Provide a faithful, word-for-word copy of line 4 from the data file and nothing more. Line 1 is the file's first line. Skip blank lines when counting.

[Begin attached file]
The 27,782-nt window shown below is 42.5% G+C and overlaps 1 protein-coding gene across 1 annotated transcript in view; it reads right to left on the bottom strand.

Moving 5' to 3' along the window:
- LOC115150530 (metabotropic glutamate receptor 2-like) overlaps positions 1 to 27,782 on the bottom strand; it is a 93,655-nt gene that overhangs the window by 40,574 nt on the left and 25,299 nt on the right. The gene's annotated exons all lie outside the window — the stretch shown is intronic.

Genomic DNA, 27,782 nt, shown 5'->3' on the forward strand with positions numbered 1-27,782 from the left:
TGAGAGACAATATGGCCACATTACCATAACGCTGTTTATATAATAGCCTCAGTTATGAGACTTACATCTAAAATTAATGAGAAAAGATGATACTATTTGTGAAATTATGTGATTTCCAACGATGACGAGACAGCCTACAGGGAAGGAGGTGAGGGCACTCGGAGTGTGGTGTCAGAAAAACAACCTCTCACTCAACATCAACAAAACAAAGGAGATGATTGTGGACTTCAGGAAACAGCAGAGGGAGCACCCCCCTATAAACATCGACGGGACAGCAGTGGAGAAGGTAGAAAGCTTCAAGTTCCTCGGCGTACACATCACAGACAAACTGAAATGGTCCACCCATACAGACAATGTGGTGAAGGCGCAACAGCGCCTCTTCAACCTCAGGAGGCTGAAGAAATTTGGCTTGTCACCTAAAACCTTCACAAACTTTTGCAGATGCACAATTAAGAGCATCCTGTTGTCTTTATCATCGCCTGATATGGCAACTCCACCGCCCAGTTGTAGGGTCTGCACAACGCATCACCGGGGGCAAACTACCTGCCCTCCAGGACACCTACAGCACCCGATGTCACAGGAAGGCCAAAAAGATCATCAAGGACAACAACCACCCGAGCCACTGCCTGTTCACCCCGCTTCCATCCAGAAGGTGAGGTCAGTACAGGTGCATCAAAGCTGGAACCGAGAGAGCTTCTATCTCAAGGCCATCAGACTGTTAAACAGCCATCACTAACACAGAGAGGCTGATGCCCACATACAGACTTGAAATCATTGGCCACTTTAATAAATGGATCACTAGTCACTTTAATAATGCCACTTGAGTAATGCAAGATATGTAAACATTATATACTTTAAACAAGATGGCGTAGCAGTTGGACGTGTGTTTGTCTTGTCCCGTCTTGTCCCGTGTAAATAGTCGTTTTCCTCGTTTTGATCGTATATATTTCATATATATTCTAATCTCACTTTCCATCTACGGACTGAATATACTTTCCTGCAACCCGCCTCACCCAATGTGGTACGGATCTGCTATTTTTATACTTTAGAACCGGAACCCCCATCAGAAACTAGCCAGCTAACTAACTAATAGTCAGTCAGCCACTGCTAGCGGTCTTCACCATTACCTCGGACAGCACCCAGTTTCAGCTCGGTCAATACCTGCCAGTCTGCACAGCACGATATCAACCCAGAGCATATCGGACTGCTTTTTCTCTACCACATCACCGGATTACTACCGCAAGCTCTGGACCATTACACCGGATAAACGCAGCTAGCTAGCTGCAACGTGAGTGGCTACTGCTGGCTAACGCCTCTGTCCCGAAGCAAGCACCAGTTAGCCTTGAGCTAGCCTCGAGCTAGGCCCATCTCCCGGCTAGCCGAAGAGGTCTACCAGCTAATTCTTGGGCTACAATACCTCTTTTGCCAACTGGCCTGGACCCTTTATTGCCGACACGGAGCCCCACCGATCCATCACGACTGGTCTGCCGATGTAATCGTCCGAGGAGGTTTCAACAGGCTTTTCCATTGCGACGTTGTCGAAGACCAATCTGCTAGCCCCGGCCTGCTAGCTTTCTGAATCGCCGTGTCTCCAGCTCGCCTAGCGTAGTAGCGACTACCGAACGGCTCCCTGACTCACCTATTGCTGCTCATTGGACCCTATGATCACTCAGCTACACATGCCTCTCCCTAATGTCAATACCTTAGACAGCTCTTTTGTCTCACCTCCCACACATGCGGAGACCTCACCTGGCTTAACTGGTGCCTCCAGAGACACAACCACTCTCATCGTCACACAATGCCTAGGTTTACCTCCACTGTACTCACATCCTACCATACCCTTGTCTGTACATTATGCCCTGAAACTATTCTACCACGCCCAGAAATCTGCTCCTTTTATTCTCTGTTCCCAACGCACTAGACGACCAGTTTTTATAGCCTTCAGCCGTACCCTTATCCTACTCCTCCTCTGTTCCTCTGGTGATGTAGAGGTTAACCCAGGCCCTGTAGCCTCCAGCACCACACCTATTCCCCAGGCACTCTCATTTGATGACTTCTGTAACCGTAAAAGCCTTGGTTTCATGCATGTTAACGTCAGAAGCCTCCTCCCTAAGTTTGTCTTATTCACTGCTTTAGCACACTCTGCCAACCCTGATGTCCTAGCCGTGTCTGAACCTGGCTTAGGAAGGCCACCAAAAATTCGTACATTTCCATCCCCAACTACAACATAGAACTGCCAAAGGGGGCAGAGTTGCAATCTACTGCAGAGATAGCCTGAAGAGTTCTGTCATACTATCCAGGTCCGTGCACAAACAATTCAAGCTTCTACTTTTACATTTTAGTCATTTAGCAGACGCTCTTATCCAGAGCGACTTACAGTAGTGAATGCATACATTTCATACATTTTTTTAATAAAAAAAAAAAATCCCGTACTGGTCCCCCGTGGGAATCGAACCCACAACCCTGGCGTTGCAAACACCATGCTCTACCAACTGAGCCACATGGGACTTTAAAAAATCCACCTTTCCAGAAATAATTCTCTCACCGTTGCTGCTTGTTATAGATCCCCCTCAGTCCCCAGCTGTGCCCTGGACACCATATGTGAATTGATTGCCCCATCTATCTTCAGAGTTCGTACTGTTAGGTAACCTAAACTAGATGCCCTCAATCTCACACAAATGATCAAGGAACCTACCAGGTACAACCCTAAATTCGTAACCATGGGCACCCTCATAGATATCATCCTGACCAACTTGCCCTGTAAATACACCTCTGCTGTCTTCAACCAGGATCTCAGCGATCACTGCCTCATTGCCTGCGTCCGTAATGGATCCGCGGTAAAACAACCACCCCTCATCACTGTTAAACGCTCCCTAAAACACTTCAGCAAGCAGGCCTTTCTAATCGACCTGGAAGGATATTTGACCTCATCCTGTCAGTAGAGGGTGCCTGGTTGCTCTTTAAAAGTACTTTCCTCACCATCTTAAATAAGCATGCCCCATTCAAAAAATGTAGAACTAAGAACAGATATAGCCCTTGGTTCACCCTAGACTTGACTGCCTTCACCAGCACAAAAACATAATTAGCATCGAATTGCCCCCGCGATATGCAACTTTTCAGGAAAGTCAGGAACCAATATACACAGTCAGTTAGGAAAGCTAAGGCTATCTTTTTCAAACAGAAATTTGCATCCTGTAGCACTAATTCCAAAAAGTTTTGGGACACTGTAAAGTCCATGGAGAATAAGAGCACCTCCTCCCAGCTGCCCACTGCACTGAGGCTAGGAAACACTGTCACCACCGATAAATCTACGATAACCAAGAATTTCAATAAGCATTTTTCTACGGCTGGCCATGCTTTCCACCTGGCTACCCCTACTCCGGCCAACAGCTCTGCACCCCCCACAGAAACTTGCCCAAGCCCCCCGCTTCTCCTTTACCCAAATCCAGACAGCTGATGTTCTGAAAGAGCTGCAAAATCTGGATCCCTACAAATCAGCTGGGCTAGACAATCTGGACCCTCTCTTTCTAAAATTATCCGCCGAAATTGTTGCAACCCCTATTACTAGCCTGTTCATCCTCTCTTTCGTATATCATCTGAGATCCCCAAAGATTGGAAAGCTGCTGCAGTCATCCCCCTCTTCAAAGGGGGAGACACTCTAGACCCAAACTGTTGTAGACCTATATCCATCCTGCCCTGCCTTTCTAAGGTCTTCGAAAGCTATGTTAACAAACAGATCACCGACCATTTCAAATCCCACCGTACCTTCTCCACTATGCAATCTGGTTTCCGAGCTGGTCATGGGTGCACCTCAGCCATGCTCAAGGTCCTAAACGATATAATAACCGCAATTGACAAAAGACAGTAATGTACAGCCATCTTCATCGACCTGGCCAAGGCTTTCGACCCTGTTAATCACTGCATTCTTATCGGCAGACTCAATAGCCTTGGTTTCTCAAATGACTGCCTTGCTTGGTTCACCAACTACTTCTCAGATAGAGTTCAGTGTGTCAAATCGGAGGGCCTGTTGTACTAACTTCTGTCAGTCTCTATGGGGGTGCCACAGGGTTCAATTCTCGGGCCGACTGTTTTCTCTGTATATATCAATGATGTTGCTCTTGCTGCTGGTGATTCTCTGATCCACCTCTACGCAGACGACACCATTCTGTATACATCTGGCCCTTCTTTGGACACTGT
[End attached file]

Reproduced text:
Genomic DNA, 27,782 nt, shown 5'->3' on the forward strand with positions numbered 1-27,782 from the left: